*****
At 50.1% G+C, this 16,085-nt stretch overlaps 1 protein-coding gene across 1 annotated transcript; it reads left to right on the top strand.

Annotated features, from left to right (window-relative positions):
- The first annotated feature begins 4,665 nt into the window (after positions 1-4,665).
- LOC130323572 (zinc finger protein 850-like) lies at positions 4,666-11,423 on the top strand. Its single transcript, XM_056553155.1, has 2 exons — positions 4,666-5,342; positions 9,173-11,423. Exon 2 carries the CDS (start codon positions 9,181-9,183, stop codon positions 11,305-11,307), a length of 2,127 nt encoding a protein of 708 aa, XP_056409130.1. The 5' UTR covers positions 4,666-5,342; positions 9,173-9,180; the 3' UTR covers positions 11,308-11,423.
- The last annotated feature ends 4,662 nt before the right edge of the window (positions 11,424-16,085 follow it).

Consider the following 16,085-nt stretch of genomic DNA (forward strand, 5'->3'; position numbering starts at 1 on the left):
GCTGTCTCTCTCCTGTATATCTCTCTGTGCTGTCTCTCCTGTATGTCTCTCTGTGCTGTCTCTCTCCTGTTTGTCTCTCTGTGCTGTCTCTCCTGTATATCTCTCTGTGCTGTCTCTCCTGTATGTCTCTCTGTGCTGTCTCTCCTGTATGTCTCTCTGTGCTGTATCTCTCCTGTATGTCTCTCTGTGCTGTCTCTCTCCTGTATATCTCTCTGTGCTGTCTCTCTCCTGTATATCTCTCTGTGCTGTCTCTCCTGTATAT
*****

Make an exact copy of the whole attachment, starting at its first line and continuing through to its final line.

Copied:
At 50.1% G+C, this 16,085-nt stretch overlaps 1 protein-coding gene across 1 annotated transcript; it reads left to right on the top strand.

Annotated features, from left to right (window-relative positions):
- The first annotated feature begins 4,665 nt into the window (after positions 1-4,665).
- LOC130323572 (zinc finger protein 850-like) lies at positions 4,666-11,423 on the top strand. Its single transcript, XM_056553155.1, has 2 exons — positions 4,666-5,342; positions 9,173-11,423. Exon 2 carries the CDS (start codon positions 9,181-9,183, stop codon positions 11,305-11,307), a length of 2,127 nt encoding a protein of 708 aa, XP_056409130.1. The 5' UTR covers positions 4,666-5,342; positions 9,173-9,180; the 3' UTR covers positions 11,308-11,423.
- The last annotated feature ends 4,662 nt before the right edge of the window (positions 11,424-16,085 follow it).

Consider the following 16,085-nt stretch of genomic DNA (forward strand, 5'->3'; position numbering starts at 1 on the left):
GCTGTCTCTCTCCTGTATATCTCTCTGTGCTGTCTCTCCTGTATGTCTCTCTGTGCTGTCTCTCTCCTGTTTGTCTCTCTGTGCTGTCTCTCCTGTATATCTCTCTGTGCTGTCTCTCCTGTATGTCTCTCTGTGCTGTCTCTCCTGTATGTCTCTCTGTGCTGTATCTCTCCTGTATGTCTCTCTGTGCTGTCTCTCTCCTGTATATCTCTCTGTGCTGTCTCTCTCCTGTATATCTCTCTGTGCTGTCTCTCCTGTATAT